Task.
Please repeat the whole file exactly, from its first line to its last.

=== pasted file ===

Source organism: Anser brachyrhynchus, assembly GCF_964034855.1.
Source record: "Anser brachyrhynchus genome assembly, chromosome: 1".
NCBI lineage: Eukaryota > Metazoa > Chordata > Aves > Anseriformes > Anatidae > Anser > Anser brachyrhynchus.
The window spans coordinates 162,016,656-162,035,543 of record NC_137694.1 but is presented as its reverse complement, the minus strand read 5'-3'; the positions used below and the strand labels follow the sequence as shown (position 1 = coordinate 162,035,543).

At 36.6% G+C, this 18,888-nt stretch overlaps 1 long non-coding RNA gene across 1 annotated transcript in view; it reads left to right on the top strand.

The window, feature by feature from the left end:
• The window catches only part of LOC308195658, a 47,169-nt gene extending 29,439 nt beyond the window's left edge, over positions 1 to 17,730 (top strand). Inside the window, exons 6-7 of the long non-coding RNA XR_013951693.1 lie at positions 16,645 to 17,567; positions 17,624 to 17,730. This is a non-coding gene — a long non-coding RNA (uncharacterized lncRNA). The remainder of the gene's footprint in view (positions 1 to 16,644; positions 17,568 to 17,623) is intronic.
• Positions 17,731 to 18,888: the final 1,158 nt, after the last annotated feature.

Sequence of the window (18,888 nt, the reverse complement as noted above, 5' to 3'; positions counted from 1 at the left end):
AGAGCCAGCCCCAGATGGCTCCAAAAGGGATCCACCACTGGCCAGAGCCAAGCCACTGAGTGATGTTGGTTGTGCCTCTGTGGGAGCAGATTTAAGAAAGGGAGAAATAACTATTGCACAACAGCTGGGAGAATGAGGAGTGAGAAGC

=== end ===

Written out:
Source organism: Anser brachyrhynchus, assembly GCF_964034855.1.
Source record: "Anser brachyrhynchus genome assembly, chromosome: 1".
NCBI lineage: Eukaryota > Metazoa > Chordata > Aves > Anseriformes > Anatidae > Anser > Anser brachyrhynchus.
The window spans coordinates 162,016,656-162,035,543 of record NC_137694.1 but is presented as its reverse complement, the minus strand read 5'-3'; the positions used below and the strand labels follow the sequence as shown (position 1 = coordinate 162,035,543).

At 36.6% G+C, this 18,888-nt stretch overlaps 1 long non-coding RNA gene across 1 annotated transcript in view; it reads left to right on the top strand.

The window, feature by feature from the left end:
• The window catches only part of LOC308195658, a 47,169-nt gene extending 29,439 nt beyond the window's left edge, over positions 1 to 17,730 (top strand). Inside the window, exons 6-7 of the long non-coding RNA XR_013951693.1 lie at positions 16,645 to 17,567; positions 17,624 to 17,730. This is a non-coding gene — a long non-coding RNA (uncharacterized lncRNA). The remainder of the gene's footprint in view (positions 1 to 16,644; positions 17,568 to 17,623) is intronic.
• Positions 17,731 to 18,888: the final 1,158 nt, after the last annotated feature.

Sequence of the window (18,888 nt, the reverse complement as noted above, 5' to 3'; positions counted from 1 at the left end):
AGAGCCAGCCCCAGATGGCTCCAAAAGGGATCCACCACTGGCCAGAGCCAAGCCACTGAGTGATGTTGGTTGTGCCTCTGTGGGAGCAGATTTAAGAAAGGGAGAAATAACTATTGCACAACAGCTGGGAGAATGAGGAGTGAGAAGC